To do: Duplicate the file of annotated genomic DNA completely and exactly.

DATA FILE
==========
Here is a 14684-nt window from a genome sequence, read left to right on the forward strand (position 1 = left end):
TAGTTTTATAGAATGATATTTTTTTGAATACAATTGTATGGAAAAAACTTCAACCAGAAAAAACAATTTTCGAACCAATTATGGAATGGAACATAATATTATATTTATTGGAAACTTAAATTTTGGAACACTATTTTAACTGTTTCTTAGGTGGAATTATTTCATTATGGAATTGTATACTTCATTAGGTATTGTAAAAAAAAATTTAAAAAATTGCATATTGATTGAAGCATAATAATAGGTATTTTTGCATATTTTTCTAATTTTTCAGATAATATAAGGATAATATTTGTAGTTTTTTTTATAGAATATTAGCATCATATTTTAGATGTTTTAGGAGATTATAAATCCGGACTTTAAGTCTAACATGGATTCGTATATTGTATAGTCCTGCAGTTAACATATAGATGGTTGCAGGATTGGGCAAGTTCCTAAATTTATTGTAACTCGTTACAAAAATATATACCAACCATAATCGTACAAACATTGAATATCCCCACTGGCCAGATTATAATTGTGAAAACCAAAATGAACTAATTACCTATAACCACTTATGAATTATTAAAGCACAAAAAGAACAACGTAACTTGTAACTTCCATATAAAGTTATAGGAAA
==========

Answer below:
Here is a 14684-nt window from a genome sequence, read left to right on the forward strand (position 1 = left end):
TAGTTTTATAGAATGATATTTTTTTGAATACAATTGTATGGAAAAAACTTCAACCAGAAAAAACAATTTTCGAACCAATTATGGAATGGAACATAATATTATATTTATTGGAAACTTAAATTTTGGAACACTATTTTAACTGTTTCTTAGGTGGAATTATTTCATTATGGAATTGTATACTTCATTAGGTATTGTAAAAAAAAATTTAAAAAATTGCATATTGATTGAAGCATAATAATAGGTATTTTTGCATATTTTTCTAATTTTTCAGATAATATAAGGATAATATTTGTAGTTTTTTTTATAGAATATTAGCATCATATTTTAGATGTTTTAGGAGATTATAAATCCGGACTTTAAGTCTAACATGGATTCGTATATTGTATAGTCCTGCAGTTAACATATAGATGGTTGCAGGATTGGGCAAGTTCCTAAATTTATTGTAACTCGTTACAAAAATATATACCAACCATAATCGTACAAACATTGAATATCCCCACTGGCCAGATTATAATTGTGAAAACCAAAATGAACTAATTACCTATAACCACTTATGAATTATTAAAGCACAAAAAGAACAACGTAACTTGTAACTTCCATATAAAGTTATAGGAAA